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After SCI, people often have problems with poor sleep, poor energy, low mood, loss of interest in things they used to enjoy, change in appetite, feelings of worthlessness or guilt, and sometimes even thoughts of death. While nearly everyone has some of these symptoms now and then, it is not normal to have several of these symptoms at the same time for many weeks or longer. When that happens, it may be a sign that a person’s brain chemistry is out of balance.
Poor sleep, energy and mood have a harmful effect on everyday life. These symptoms can make it harder to get along with people, to take good care of oneself or to get things done at home or work. They can also make pain and other discomfort worse. Without treatment, these symptoms can last a long time, sometimes 6-12 months or more. Thoughts of death and risk of suicide are higher while people feel this way.
The PRISMS Study (Project to Improve Symptoms and Mood after SCI) examines whether an antidepressant, venlafaxine XR (also known as Effexor XR), improves sleep, energy, mood, and interest in life among people with SCI. We are studying venlafaxine XR because it prevents reabsorption of both serotonin and norepinephrine. Plus it has fewer side-effects and better pain-relieving qualities than some other antidepressant medications.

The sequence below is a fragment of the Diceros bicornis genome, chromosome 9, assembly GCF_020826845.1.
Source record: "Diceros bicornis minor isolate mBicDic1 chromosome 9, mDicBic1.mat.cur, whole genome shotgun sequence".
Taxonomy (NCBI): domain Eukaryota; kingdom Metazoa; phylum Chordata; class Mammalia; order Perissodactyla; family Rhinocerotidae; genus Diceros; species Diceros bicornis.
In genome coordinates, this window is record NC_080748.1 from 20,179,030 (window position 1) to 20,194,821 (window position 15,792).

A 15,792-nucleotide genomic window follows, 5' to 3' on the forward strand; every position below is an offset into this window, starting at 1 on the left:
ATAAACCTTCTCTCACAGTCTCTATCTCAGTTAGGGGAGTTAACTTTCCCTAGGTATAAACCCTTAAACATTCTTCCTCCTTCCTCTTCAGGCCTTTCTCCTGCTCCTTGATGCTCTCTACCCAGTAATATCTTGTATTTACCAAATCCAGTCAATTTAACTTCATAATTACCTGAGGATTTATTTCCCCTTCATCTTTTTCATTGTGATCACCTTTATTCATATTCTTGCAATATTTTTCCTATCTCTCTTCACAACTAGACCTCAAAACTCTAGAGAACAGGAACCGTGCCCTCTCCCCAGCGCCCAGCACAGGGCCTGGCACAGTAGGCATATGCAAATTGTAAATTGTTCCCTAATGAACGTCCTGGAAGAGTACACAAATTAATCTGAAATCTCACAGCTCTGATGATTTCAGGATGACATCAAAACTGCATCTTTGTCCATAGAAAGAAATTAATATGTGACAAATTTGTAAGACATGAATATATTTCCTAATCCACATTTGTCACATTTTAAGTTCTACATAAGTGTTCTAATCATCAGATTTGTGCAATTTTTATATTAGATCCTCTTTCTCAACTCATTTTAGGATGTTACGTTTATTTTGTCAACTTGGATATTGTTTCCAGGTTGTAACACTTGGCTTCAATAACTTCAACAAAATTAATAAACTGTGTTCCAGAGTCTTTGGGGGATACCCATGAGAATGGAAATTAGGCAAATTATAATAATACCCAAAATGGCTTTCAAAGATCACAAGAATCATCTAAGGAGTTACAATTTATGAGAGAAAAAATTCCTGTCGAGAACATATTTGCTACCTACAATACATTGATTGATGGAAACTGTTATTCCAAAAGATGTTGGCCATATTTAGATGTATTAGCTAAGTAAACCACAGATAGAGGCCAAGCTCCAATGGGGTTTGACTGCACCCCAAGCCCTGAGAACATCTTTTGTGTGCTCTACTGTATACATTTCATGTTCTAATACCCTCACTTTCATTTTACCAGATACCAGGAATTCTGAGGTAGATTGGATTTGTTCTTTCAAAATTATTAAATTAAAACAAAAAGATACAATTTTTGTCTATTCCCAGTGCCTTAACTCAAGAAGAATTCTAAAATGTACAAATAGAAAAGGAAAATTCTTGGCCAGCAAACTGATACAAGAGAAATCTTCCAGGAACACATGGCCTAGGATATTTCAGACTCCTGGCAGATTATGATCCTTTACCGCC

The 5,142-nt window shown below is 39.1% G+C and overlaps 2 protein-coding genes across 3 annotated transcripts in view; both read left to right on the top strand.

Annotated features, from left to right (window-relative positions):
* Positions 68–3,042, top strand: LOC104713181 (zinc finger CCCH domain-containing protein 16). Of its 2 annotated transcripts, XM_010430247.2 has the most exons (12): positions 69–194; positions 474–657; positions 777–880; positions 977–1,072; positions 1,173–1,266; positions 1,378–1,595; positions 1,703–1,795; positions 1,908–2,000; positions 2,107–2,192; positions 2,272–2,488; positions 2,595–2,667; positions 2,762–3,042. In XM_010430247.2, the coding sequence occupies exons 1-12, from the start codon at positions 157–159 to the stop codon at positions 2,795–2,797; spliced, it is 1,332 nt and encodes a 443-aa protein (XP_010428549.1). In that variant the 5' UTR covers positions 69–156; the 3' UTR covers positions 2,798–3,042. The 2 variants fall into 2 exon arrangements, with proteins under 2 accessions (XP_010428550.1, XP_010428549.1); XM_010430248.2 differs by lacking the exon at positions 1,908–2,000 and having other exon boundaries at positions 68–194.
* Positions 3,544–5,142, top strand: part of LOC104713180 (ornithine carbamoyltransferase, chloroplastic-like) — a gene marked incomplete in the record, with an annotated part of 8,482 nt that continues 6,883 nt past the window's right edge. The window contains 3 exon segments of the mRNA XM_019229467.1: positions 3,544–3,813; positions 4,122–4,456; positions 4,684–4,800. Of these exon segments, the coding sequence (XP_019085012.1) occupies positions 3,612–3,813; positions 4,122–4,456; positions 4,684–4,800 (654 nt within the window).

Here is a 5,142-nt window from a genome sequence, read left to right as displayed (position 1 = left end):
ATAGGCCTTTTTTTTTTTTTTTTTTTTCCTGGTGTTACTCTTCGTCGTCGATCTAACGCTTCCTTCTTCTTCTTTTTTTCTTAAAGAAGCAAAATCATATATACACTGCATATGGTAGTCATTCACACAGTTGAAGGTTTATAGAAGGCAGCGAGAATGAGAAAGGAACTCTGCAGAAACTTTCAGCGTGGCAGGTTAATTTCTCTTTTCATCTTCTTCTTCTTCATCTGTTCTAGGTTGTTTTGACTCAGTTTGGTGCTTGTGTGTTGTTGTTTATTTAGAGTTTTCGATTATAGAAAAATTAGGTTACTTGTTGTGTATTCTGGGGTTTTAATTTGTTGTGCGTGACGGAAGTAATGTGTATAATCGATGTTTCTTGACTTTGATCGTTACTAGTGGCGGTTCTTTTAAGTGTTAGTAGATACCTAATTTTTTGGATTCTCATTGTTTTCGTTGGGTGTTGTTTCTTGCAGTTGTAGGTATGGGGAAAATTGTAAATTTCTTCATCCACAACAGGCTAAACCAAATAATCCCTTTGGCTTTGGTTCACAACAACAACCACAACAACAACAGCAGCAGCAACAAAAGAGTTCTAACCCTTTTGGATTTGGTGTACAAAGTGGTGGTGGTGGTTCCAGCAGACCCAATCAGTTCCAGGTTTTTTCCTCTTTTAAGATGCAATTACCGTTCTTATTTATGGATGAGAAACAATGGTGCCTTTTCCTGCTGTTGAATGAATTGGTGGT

Baylor Institute for Rehabilitation is currently screening individuals who may be eligible for this study. You may qualify for this study if you have a SCI, are 18-64 years old, have some of these symptoms, are not taking venlafaxine XR and live within travelling distance to Baylor Institute for Rehabilitation in Dallas, Texas. If you would like to be considered for this study, please contact Ann Marie Warren, Ph.D. at 214.820.9315.
The PRISMS Study is funded by the National Institute on Disabilities and Rehabilitation Research; Grant Number H133A060107.
The PRISMS Study
Charles Bombardier, PhD
Jesse Fann, MD, MPH Departments of Rehabilitation Medicine and Psychiatry and Behavioral Science
Harborview Medical Center
UW Medical Center
University of Washington School of Medicine
Baylor Institute for Rehabilitation
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